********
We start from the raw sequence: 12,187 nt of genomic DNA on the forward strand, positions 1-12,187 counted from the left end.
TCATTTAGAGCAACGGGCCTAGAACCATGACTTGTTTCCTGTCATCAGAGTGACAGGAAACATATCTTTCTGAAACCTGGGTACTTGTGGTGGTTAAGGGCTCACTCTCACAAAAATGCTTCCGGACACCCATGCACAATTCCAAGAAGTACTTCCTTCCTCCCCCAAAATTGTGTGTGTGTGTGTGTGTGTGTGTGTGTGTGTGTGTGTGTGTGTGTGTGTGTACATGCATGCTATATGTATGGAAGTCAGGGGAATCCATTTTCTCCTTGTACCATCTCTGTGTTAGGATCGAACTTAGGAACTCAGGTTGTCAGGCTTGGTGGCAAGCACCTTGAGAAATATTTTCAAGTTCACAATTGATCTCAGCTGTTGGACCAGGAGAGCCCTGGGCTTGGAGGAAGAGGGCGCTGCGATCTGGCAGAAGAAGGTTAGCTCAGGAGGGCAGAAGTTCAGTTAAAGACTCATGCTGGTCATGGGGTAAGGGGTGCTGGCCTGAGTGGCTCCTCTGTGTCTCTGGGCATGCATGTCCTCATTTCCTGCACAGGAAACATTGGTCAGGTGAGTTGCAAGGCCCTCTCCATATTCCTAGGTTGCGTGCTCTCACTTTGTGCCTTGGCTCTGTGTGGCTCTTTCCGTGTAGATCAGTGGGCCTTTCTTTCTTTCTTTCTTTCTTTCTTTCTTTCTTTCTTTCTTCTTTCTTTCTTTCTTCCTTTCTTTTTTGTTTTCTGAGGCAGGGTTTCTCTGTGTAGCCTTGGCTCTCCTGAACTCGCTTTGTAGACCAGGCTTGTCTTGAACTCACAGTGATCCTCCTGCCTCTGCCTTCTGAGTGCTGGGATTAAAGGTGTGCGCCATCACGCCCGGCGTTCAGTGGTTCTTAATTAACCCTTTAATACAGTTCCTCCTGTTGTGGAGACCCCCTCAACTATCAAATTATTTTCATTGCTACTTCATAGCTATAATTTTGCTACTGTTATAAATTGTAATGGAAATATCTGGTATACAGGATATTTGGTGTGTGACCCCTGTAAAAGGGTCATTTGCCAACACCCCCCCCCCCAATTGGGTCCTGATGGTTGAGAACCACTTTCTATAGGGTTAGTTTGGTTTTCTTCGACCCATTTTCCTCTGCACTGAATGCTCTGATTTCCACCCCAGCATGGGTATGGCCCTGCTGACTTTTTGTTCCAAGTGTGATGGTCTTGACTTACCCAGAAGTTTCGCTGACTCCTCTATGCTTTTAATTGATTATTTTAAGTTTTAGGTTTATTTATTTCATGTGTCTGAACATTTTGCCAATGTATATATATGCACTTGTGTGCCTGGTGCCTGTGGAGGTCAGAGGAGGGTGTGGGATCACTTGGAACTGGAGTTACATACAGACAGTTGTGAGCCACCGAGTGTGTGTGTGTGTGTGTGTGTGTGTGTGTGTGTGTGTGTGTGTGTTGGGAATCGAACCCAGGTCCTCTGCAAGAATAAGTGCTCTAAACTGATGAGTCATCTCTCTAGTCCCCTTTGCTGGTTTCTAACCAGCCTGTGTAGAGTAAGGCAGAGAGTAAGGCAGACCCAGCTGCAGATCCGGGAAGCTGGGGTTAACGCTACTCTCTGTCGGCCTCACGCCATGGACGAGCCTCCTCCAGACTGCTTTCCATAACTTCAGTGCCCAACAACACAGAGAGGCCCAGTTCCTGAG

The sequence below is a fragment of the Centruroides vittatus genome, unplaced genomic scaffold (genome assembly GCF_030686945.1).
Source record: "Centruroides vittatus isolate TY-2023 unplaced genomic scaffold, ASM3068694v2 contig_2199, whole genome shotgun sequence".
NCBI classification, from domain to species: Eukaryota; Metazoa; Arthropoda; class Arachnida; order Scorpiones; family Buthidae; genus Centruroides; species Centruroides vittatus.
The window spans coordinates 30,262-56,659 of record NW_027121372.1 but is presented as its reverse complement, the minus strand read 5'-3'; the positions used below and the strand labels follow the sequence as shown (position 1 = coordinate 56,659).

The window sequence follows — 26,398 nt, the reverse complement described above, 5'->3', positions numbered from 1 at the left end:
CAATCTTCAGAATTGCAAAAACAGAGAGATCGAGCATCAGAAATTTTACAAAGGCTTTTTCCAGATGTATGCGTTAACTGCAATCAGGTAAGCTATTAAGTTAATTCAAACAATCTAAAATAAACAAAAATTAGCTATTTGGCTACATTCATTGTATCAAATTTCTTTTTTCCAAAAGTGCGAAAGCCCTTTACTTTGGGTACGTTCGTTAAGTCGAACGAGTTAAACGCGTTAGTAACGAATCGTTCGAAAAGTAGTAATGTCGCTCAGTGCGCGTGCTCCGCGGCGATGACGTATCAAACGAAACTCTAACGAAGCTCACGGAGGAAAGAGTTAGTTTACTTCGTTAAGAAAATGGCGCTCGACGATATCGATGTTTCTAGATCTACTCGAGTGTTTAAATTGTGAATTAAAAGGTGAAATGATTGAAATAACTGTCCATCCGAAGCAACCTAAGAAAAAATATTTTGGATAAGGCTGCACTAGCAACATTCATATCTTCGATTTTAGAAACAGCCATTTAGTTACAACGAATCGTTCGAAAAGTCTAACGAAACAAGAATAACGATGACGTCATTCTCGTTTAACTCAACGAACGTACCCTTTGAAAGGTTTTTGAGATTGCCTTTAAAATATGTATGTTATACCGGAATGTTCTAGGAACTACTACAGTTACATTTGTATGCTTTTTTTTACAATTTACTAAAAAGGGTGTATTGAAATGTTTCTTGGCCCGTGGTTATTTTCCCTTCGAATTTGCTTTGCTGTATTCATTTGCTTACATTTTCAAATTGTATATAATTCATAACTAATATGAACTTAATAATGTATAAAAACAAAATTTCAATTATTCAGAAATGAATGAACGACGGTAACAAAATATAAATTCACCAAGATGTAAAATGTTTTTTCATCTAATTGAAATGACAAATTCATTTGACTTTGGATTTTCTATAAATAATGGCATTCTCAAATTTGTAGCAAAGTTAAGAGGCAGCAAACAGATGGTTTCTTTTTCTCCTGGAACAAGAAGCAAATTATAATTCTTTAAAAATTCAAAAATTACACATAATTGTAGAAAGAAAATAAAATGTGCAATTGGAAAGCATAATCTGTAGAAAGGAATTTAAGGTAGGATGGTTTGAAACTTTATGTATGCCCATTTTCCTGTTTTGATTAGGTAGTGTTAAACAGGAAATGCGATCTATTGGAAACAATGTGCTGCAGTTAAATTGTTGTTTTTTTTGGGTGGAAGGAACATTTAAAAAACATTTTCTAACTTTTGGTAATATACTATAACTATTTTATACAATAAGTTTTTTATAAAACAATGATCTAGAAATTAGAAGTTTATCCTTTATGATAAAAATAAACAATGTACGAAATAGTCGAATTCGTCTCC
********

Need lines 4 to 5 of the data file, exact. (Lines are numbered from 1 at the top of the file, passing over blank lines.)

Source record: "Centruroides vittatus isolate TY-2023 unplaced genomic scaffold, ASM3068694v2 contig_2199, whole genome shotgun sequence".
NCBI classification, from domain to species: Eukaryota; Metazoa; Arthropoda; class Arachnida; order Scorpiones; family Buthidae; genus Centruroides; species Centruroides vittatus.